Amanda Wrigley: Post Doctoral Fellowship
Amanda Wrigley comes to Northwestern from the University of Oxford, where from 2001 to 2009 she was
Researcher at the Archive of Performances of Greek and Roman Drama, a research centre in the
Faculty of Classics. Her research focuses on public engagement with Greek drama—as educational
subject, cultural phenomenon and dramatic entertainment—in Britain in the 20th century:
this encompasses the printed word, non-elite educational institutions, the amateur and semi-professional
stage, and especially BBC Radio. Her doctoral thesis with the Open University is entitled
‘Greek drama and epic poetry on BBC Radio in the 1940s and 1950s’. She has also written a book,
Performing Greek Drama in and out of Oxford (forthcoming with Exeter University Press, 2009).
Justine McConnell (PhD Fellowship, Fall 2009)
Justine McConnell is completing her doctorate on postcolonial responses to the Homeric Odyssey, supervised
by Professor Edith Hall at Royal Holloway, University of London. Her research addresses anti-colonial and postcolonial responses
in a variety of media, with a particular interest in the themes of identity, displacement, and homecoming as explored by authors
of ultimately African origins. Reception studies also formed an important part of her work for both her undergraduate degree
in Classics at the University of Cambridge, and her M.Phil. in English Literature at Bristol University.
Daniel Tovar (PhD Fellowship, Winter 2010)
Daniel Tovar is a third year graduate student in the Department of Philosophy at Northwestern University.
He received his B.A. in Philosophy from Berkeley in 2006. His primary research interests include the moral and political philosophy
of Plato and especially Aristotle; he is also interested in working on contemporary and moral perfectionism theories informed
by Aristotle's Nicomachean Ethics. Daniel is additionally concerned with German Idealist aesthetics and their treatment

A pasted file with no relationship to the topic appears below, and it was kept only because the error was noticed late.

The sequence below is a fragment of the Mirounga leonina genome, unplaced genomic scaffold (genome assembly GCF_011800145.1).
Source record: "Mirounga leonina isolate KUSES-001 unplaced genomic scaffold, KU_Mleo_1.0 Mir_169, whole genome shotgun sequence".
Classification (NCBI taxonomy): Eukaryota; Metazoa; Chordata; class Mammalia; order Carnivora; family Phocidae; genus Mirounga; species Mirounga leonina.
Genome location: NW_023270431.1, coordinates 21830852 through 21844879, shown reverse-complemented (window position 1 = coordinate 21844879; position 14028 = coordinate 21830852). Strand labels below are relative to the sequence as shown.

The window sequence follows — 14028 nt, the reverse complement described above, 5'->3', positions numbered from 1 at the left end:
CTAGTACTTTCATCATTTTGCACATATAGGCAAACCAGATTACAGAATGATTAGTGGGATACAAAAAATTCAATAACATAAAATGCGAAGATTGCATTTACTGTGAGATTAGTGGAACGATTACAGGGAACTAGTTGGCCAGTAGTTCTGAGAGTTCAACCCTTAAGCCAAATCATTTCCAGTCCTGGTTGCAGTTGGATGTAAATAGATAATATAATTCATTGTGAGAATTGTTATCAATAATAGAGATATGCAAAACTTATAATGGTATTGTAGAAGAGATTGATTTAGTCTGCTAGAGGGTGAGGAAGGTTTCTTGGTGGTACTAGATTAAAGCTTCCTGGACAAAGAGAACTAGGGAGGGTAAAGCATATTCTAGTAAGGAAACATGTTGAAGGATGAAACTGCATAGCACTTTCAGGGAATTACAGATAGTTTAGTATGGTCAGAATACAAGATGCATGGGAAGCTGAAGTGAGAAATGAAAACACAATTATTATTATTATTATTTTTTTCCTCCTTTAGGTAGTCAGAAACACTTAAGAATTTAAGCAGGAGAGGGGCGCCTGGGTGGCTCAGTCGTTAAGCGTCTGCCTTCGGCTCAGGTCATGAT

of Classical sculpture, and recently presented a paper entitled "Herder, Minimalism, and Michael Fried."
Jesse Njus (PhD Fellowship, Spring 2010)
Jesse Njus is a Ph.D. Candidate in Northwestern University's Interdisciplinary Ph.D. in Theatre and Drama.
She is completing her dissertation "Performing the Passion: A Study on the Nature of Medieval Acting," and she presents regularly
at the International Medieval Congress at Kalamazoo and at the American Society for Theatre Research.
Her article "The Politics of Mysticism: Elisabeth of Spalbeek in Context," the first full historical analysis of Elisabeth, appeared
in Church History 77.2 in June 2008.
Christine Scippa: PhD Fellowship
Doctoral Candidate, Interdisciplinary PhD in Theatre and Drama
Christine Scippa's dissertation research, under the guidance of Renaissance historian Ed Muir, examines the tradition of theatrical performance in Counter Reformation Italian convents. She received her B.A. and M.A. in Comparative Literature from Northwestern University and Dartmouth College respectively. She has also performed professionally with regional theatres across the U.S. and enjoys delivering pre-show talks for productions at the Chicago Shakespeare Theater.
Alysse Rich (International Travel Bursary)
Doctoral Candidate, University of Toronto
Alysse is a third-year Doctoral student at the University of Toronto's Graduate Centre for Study of Drama. The adaptation of Greek tragedy was the major focus of her studies during her Honours Undergraduate work at McGill University and her Masters in Drama at the University of Toronto. Under the supervision of Dr. Martin Revermann, she is preparing her dissertation on the adaptation and reception of the Greek tragic chorus since World War II.
Javier Verdejo Manchado: International Travel Bursary
Doctoral Candidate, University of Oviedo, Spain
After his two Bachelor's degrees: History (University of Cantabria, 1997-2002) and Classical Philology (University of Oviedo, 2002-2007), he is working since 2007 on a doctoral thesis on Sophron of Syracuse, under the supervision of
Dr. L. Rodríguez-Noriega Guillén, as a part of a research team currently working on the language of 5th century comedy.
The thesis consists of a study of the fragments of Sophron, including a lexicon and their reception in authors like Theocritus, Herodian, etc. as well as the definition of mimus as a genre in Sophron.
Dustin Dixon: National Travel Bursary
Doctoral Candidate, Boston University
Dustin Dixon is a first-year graduate student in the Department of Classical Studies at Boston University. His primary research interests are mythography and the social context of Athenian tragedy. He received his B.A. in Classics from Northwestern University in 2008.